The Russian Dandelion (Taraxacum kok-saghyz Rodin) is a native plant of Uzbekistan and Kazakhstan and was first brought to the United States in 1942 to be tested as an alternative source of rubber production as part of the Emergency Rubber Project. The project conducted research on alternative sources of rubber in the wake of the Japanese takeover of southeast Asian rubber supply. The dandelion grows rubber-bearing latex in its root structure that can be harvested and processed into rubber products.
Field experiments administered by the Bureau of Plant Industry in 1942 provided the first research on the dandelion’s production capabilities in the United States. The plant grows well in a wide range of soils under varying climate conditions, but does not grow well in overly hot temperatures. Experiments found the dandelion responds well to growing conditions in the northern United States – specifically north of an imaginary border spanning southern New York to southern Oregon. The plant’s ideal growing conditions include well-drained areas that receive annual precipitation of 20 inches or more. Loam to silty clay loam soils and soils with a rich organic composition or mineral soils with high organic content provide the best soil conditions for the plant. The dandelion’s livelihood is reliant on ample insect populations to spur maximum pollination. Researchers recommend a seedbed that is level, deeply plowed, smooth, very firm, and free of clods. Dandelion seeds planted in fields previously used to grow sugar beets or potatoes, showed more successful growth than fields previously used for grain, corn, or pasture. Roots can be harvested in the fall after a single season of growth or in the following spring during the second year of life. Harvesters must be careful to minimize breakage to the root in order to reduce the loss of latex that can escape through root damage. Wild germplasm was used during the Emergency Rubber Program experiments, with yields of most plants producing 2-3% rubber in the root dry weight. It is thought that with further seed refinement, rubber yields can increase.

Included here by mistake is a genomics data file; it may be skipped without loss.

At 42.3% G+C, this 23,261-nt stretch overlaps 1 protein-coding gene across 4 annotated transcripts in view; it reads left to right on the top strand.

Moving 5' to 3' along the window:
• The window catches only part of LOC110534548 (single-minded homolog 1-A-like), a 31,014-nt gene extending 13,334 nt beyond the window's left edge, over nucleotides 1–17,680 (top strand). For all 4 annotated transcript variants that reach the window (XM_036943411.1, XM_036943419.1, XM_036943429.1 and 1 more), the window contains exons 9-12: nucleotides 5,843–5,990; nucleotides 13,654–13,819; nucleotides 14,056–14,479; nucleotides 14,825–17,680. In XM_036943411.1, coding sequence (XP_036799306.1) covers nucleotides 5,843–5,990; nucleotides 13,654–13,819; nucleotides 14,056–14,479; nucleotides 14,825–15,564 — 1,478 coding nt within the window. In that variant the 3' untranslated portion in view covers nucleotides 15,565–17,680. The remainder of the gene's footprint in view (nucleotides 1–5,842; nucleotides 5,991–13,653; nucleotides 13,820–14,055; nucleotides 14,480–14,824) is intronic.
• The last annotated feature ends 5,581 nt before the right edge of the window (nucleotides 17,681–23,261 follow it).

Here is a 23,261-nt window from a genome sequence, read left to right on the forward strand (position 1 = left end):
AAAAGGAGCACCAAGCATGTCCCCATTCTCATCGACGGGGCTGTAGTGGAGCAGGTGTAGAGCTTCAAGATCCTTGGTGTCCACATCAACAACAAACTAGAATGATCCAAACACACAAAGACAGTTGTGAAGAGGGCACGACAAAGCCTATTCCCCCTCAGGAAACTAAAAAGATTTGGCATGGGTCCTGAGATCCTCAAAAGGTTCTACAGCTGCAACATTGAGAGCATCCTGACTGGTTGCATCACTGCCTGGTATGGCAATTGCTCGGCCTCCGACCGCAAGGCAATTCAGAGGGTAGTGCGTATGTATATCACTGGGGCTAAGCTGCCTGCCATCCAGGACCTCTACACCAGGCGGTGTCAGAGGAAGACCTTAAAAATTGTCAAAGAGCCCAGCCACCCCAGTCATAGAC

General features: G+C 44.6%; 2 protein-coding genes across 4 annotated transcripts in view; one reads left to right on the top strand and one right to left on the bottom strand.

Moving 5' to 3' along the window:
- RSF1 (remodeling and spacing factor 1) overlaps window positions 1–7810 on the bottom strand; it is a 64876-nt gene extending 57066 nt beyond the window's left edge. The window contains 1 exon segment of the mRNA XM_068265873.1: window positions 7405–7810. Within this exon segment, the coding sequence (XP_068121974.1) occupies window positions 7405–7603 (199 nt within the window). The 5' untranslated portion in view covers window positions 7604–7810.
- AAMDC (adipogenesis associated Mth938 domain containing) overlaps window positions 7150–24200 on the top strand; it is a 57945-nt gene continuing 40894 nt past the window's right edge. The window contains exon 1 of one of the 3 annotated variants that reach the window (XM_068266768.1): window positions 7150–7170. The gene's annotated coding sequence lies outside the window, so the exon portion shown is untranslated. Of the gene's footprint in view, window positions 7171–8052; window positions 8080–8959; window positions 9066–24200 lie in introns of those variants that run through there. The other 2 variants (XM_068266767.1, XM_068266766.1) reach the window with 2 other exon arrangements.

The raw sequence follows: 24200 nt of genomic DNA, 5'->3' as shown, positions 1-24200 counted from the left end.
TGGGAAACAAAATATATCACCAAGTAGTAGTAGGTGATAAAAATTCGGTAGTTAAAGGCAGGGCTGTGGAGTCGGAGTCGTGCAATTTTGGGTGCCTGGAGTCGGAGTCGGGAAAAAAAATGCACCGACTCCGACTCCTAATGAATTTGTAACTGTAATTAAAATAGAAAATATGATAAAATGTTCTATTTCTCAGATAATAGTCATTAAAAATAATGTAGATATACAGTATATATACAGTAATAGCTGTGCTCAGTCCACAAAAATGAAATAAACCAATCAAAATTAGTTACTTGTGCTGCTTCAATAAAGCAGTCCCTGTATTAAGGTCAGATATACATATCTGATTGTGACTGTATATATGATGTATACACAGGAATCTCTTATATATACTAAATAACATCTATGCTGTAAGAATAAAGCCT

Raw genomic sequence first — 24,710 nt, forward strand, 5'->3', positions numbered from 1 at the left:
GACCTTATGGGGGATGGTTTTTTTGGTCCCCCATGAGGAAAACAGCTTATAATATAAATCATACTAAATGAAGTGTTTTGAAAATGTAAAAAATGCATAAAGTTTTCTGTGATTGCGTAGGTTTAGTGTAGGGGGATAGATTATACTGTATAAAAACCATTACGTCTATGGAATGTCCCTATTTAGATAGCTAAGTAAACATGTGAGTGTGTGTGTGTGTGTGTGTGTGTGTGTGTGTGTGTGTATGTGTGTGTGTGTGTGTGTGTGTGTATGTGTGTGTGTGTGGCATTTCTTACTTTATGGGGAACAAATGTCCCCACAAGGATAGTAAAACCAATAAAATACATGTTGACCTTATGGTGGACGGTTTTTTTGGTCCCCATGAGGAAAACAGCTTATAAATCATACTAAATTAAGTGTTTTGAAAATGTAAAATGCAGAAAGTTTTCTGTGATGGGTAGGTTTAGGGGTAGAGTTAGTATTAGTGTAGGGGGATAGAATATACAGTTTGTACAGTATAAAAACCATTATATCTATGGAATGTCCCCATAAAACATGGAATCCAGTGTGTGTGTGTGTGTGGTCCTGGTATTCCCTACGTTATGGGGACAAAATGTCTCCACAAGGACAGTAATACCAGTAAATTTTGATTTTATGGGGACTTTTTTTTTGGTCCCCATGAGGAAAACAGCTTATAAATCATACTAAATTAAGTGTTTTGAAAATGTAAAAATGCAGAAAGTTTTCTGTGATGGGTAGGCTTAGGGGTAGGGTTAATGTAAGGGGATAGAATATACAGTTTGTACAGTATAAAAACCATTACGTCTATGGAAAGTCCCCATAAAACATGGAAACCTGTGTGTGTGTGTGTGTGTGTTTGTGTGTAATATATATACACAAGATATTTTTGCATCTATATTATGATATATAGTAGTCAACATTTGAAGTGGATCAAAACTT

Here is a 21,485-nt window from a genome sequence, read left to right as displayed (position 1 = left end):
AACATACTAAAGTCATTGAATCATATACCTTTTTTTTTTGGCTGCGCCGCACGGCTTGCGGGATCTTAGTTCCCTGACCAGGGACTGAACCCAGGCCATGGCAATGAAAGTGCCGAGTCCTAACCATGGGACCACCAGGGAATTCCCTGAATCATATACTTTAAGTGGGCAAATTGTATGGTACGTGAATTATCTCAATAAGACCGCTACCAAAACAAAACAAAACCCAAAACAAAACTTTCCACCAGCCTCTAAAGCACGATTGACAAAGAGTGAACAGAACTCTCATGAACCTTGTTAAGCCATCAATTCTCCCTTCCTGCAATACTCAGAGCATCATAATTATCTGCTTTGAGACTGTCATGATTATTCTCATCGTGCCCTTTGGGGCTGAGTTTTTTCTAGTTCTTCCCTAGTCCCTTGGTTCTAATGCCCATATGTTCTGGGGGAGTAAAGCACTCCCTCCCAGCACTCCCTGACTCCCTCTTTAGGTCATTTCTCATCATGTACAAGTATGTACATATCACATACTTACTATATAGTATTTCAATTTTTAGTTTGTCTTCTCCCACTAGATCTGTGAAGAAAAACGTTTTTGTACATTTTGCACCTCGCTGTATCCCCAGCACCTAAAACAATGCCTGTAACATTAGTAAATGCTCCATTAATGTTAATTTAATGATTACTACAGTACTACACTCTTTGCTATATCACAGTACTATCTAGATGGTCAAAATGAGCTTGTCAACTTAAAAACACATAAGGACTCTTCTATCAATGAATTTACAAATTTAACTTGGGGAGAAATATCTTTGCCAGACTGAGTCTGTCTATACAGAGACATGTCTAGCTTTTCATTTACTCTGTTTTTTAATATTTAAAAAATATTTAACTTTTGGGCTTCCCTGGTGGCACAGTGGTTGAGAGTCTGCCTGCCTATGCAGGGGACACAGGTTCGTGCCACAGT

After a labor intensive harvest, roots are processed by leaching them in hot water. The hot water treatment serves two purposes. First it removes the soluble carbohydrates, mostly inulin, that can also be used for ethanol production. Second, leaching softens the tissue and coagulates the latex into fine filament. Pebble milling then loosens plant tissues and rolls together the rubber filaments which are then separated from root solids by a vibrating screen and flotation. It is thought the remaining plant matter can be used for biogas production.
By 1945, Russian Dandelion grew into 40 states with land grant universities doing much of the research. Test plots were closed the same year, however, and all germplasm was eradicated from U.S. domestic rubber production programs.
Whaley, W.G.; and J.S. Bowen. “Russian Dandelion: An Emergency Source of Natural Rubber.” United States Department of Agriculture, Miscellaneous Publication No. 618. June 1947.
Van Beilen, J.B. and Y. Poirier. “Guayule and Russian Dandelion as Alternative Sources of Natural Rubber.” Critical Reviews in Biotechnology, 27:217-231,2007.
Links checked September 2017.